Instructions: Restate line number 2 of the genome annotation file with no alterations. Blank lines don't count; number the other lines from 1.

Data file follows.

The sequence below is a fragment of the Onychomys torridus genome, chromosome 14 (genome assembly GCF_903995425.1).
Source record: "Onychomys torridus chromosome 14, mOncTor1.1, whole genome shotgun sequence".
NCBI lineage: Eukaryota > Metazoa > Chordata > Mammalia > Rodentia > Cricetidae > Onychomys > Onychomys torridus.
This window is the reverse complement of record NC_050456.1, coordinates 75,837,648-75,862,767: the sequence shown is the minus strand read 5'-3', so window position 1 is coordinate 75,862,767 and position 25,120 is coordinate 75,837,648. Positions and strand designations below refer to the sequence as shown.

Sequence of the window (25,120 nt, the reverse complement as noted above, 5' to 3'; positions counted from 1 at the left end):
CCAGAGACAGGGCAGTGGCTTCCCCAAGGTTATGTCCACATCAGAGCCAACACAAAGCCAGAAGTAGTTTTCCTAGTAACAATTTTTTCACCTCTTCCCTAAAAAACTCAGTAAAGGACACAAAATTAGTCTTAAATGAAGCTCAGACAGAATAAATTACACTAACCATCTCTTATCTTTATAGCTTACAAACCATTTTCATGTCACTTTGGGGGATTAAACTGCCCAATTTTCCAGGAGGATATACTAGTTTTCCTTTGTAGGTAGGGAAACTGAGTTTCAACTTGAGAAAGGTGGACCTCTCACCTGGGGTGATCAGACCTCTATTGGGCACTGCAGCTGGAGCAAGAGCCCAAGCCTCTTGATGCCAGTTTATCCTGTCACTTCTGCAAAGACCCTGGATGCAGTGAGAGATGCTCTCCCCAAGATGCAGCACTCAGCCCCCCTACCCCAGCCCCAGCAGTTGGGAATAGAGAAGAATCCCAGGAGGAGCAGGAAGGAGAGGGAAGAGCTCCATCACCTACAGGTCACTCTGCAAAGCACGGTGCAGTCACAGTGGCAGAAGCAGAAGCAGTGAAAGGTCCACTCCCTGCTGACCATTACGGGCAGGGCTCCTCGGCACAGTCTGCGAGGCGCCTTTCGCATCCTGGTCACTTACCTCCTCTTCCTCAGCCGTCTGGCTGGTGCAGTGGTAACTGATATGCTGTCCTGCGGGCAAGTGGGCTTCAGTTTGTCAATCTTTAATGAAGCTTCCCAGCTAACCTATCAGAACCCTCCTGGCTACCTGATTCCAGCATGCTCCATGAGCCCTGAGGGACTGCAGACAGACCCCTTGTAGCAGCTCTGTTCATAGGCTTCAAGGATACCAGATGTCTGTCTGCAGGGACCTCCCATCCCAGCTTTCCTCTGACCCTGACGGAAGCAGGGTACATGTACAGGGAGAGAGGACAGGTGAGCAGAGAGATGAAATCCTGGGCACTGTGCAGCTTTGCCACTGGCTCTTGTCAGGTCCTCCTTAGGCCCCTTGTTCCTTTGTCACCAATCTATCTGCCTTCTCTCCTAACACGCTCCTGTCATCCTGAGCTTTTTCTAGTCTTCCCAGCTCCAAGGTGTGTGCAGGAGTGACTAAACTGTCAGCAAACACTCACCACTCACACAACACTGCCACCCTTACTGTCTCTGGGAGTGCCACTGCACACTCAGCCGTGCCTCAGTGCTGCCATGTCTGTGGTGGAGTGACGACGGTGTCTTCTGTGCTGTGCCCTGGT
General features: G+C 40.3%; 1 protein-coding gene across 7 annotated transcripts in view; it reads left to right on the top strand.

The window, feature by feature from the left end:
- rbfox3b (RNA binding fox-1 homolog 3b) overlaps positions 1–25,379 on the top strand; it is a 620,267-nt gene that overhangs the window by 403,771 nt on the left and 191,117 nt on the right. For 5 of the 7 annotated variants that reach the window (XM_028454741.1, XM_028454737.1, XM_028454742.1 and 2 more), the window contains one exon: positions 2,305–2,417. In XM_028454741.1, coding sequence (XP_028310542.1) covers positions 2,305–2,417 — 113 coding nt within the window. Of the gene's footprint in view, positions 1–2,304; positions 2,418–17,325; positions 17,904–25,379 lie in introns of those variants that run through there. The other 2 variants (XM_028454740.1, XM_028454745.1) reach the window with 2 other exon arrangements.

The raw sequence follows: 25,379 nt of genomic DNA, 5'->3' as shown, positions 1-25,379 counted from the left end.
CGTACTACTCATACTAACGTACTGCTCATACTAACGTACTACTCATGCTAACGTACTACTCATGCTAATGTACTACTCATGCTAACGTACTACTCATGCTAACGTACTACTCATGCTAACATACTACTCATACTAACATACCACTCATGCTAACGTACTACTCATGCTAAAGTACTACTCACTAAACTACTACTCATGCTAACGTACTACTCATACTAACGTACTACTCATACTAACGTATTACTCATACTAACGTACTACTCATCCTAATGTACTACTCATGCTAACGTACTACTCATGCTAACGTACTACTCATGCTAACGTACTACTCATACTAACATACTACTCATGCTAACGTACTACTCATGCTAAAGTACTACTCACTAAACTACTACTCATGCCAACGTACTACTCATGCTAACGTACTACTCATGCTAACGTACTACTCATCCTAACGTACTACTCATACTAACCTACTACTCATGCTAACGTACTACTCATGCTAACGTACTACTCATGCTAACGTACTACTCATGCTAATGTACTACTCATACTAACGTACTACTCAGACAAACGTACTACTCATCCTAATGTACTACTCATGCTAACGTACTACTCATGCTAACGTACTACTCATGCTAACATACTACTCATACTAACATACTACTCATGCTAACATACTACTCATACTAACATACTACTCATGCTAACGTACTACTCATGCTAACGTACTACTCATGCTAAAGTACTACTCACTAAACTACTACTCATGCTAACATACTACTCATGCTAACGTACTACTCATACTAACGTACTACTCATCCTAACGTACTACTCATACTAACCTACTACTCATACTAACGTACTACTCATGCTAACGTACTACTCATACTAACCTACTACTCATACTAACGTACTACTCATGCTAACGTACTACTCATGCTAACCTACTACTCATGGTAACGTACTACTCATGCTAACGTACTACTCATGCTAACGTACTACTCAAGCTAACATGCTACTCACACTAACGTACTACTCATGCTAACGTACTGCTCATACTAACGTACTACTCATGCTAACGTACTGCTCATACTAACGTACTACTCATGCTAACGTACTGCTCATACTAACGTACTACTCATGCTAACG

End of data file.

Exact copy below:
Source record: "Onychomys torridus chromosome 14, mOncTor1.1, whole genome shotgun sequence".